The Newborn Hearing Screening and Remediation Programme implemented by the Child Care Centre here has been adopted as a national-level programme of the Indian Academy of Paediatrics (IAP).

The centre is a joint venture of the IAP, Kochi, and the District Child Welfare Council, with an executive board chaired by the District Collector.

The Kochi model will be replicated elsewhere in the State and country as a model for a developing nation, Abraham K. Paul, paediatrician and convener of the screening programme here, said.

The developed nations have a universal newborn hearing screening programme to screen all newborn babies for hearing deficit and other disorders before they are discharged from hospitals after birth. However, with a hearing screening machine coming at a price of Rs.3.1 lakh, all hospitals in a country such as India cannot afford it.

The Kochi model provides hearing screening for babies in 35 hospitals (30 in Ernakulam district and five in neighbouring Kottayam and Thrissur).

The four staff members of the Child Care Centre take the machine (Otoport Lite Screener) to different hospitals every day of the week, Dr. Paul said.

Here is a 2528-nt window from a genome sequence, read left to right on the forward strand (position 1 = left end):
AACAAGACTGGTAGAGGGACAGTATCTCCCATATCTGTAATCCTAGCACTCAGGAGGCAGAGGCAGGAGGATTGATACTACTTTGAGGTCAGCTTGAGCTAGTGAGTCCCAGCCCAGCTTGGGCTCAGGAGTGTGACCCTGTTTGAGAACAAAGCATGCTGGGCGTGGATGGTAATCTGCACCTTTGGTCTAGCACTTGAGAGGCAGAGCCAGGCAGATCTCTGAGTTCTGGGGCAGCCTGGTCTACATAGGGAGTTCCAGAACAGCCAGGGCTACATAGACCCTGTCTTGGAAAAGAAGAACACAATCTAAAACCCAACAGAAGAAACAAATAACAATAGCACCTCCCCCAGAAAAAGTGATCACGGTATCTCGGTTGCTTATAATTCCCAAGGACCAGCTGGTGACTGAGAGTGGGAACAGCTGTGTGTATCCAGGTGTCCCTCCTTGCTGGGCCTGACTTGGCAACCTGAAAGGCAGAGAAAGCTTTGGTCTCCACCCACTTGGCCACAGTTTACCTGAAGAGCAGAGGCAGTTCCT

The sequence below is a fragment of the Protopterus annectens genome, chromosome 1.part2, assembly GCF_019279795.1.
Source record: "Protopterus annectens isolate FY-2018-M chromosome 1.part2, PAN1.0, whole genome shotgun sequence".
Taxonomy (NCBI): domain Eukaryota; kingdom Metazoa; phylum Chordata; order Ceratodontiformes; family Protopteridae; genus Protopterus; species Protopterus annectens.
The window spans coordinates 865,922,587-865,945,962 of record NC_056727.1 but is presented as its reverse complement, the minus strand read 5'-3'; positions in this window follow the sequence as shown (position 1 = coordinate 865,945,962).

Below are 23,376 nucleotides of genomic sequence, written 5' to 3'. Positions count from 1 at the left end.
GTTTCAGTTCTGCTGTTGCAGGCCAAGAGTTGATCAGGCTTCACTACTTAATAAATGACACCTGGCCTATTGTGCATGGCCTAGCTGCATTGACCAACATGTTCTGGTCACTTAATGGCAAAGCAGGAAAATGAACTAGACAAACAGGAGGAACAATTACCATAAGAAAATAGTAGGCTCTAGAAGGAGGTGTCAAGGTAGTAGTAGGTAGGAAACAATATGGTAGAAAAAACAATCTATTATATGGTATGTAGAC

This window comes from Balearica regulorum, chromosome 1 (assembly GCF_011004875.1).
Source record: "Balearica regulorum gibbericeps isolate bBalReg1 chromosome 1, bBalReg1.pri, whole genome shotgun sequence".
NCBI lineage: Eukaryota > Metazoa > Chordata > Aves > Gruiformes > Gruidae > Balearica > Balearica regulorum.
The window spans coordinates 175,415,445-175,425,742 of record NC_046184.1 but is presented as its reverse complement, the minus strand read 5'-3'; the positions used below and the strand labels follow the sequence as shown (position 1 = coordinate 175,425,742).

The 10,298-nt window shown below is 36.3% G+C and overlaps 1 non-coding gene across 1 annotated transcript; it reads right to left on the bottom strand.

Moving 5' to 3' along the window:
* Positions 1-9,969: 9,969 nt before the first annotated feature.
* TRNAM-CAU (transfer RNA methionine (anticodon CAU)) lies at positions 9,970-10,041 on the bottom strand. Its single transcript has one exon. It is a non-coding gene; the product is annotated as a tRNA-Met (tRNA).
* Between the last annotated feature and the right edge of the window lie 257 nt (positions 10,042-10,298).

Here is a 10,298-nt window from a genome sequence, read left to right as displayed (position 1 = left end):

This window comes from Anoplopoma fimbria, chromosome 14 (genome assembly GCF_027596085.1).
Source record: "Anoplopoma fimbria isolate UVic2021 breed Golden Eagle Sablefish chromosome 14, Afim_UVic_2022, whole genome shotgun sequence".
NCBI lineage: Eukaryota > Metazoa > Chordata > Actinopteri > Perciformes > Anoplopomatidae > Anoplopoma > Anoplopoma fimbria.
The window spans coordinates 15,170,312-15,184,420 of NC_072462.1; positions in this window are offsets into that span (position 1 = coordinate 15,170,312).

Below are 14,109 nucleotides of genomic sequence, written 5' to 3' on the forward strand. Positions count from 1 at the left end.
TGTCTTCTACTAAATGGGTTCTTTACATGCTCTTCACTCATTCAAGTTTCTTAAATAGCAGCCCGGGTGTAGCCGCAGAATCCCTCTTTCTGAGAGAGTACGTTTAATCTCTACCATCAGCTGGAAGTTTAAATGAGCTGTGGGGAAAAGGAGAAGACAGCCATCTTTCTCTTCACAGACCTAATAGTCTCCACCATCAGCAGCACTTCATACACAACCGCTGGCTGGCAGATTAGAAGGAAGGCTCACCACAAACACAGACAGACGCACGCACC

As many as 34,000 babies have been screened since the project started in 2003 and the programme has detected problems in 48.

Chandigarh, Kolkata, Pune, and Thane are going to start the programme supported by the IAP branches in those cities.

In the State, the model is being adopted by Kollam, while Thrissur and Thiruvananthapuram are going to follow suit.

The programme has begun in Palakkad, though two private hospitals are implementing it.

The incidence of defective hearing in the general population is about 2-4 per 1,000. A more practical approach will be to screen at least high-risk babies, Dr. Paul said.

Newborn babies in the high-risk category have birth weight less than 1.5 kg, neonatal jaundice, meningitis, birth asphyxia, craniofacial anomalies, or syndromes associated with defective hearing; require ventilator care and ototoxic medications; and have a family history of defective hearing and mothers with intrauterine infections.

Such babies have a higher incidence of hearing loss of 1.5-15 per cent, he said.

Early identification

Early identification of hearing problems is important because these should be remedied at least before six months of age, so that the baby will have near normal speech and language development.

If detection and remedy is done after a year, language development will be adversely affected and if done after two or three years, the child will have no hearing and will be unable to speak.

As many as 34,000 babies have been screened since the project started in 2003 and the programme has detected problems in 48.